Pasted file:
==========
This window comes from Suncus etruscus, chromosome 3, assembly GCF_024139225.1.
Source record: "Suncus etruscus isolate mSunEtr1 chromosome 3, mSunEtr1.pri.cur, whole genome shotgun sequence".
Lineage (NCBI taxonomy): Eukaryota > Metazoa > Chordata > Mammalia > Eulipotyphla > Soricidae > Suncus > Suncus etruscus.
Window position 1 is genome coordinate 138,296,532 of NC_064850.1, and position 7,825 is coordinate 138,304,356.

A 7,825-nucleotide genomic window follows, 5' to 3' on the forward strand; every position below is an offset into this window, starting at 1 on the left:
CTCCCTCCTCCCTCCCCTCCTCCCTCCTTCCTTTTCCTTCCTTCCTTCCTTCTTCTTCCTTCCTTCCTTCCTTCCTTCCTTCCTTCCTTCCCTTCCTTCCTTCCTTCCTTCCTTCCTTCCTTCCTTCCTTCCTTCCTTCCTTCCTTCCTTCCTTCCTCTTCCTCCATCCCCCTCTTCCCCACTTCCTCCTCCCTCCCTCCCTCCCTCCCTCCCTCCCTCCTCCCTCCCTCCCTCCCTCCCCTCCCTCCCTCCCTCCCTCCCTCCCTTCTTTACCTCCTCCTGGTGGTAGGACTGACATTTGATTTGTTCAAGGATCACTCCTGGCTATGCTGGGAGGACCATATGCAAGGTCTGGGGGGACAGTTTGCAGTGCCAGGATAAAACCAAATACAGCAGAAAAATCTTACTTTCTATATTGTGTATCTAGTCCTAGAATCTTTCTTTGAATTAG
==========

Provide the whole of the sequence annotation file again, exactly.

This window comes from Suncus etruscus, chromosome 3, assembly GCF_024139225.1.
Source record: "Suncus etruscus isolate mSunEtr1 chromosome 3, mSunEtr1.pri.cur, whole genome shotgun sequence".
Lineage (NCBI taxonomy): Eukaryota > Metazoa > Chordata > Mammalia > Eulipotyphla > Soricidae > Suncus > Suncus etruscus.
Window position 1 is genome coordinate 138,296,532 of NC_064850.1, and position 7,825 is coordinate 138,304,356.

A 7,825-nucleotide genomic window follows, 5' to 3' on the forward strand; every position below is an offset into this window, starting at 1 on the left:
CTCCCTCCTCCCTCCCCTCCTCCCTCCTTCCTTTTCCTTCCTTCCTTCCTTCTTCTTCCTTCCTTCCTTCCTTCCTTCCTTCCTTCCTTCCCTTCCTTCCTTCCTTCCTTCCTTCCTTCCTTCCTTCCTTCCTTCCTTCCTTCCTTCCTTCCTTCCTCTTCCTCCATCCCCCTCTTCCCCACTTCCTCCTCCCTCCCTCCCTCCCTCCCTCCCTCCCTCCTCCCTCCCTCCCTCCCTCCCCTCCCTCCCTCCCTCCCTCCCTCCCTTCTTTACCTCCTCCTGGTGGTAGGACTGACATTTGATTTGTTCAAGGATCACTCCTGGCTATGCTGGGAGGACCATATGCAAGGTCTGGGGGGACAGTTTGCAGTGCCAGGATAAAACCAAATACAGCAGAAAAATCTTACTTTCTATATTGTGTATCTAGTCCTAGAATCTTTCTTTGAATTAG